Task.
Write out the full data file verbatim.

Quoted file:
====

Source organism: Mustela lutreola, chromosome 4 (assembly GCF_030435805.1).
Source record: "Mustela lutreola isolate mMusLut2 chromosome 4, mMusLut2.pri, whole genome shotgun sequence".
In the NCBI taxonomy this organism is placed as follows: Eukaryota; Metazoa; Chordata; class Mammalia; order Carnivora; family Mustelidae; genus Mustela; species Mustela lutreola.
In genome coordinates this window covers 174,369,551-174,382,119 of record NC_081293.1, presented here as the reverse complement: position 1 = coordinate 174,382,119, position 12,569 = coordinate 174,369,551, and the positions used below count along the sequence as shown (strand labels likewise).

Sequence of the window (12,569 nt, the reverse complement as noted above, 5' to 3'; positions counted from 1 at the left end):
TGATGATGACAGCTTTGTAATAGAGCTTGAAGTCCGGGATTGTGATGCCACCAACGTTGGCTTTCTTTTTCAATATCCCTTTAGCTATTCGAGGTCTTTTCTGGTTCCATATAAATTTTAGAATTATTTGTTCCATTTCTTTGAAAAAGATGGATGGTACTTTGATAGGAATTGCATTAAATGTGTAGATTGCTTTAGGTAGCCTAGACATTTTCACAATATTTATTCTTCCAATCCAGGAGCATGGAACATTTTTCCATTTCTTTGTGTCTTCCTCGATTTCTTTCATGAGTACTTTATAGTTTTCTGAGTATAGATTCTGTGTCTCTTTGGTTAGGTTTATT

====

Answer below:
Source organism: Mustela lutreola, chromosome 4 (assembly GCF_030435805.1).
Source record: "Mustela lutreola isolate mMusLut2 chromosome 4, mMusLut2.pri, whole genome shotgun sequence".
In the NCBI taxonomy this organism is placed as follows: Eukaryota; Metazoa; Chordata; class Mammalia; order Carnivora; family Mustelidae; genus Mustela; species Mustela lutreola.
In genome coordinates this window covers 174,369,551-174,382,119 of record NC_081293.1, presented here as the reverse complement: position 1 = coordinate 174,382,119, position 12,569 = coordinate 174,369,551, and the positions used below count along the sequence as shown (strand labels likewise).

Sequence of the window (12,569 nt, the reverse complement as noted above, 5' to 3'; positions counted from 1 at the left end):
TGATGATGACAGCTTTGTAATAGAGCTTGAAGTCCGGGATTGTGATGCCACCAACGTTGGCTTTCTTTTTCAATATCCCTTTAGCTATTCGAGGTCTTTTCTGGTTCCATATAAATTTTAGAATTATTTGTTCCATTTCTTTGAAAAAGATGGATGGTACTTTGATAGGAATTGCATTAAATGTGTAGATTGCTTTAGGTAGCCTAGACATTTTCACAATATTTATTCTTCCAATCCAGGAGCATGGAACATTTTTCCATTTCTTTGTGTCTTCCTCGATTTCTTTCATGAGTACTTTATAGTTTTCTGAGTATAGATTCTGTGTCTCTTTGGTTAGGTTTATT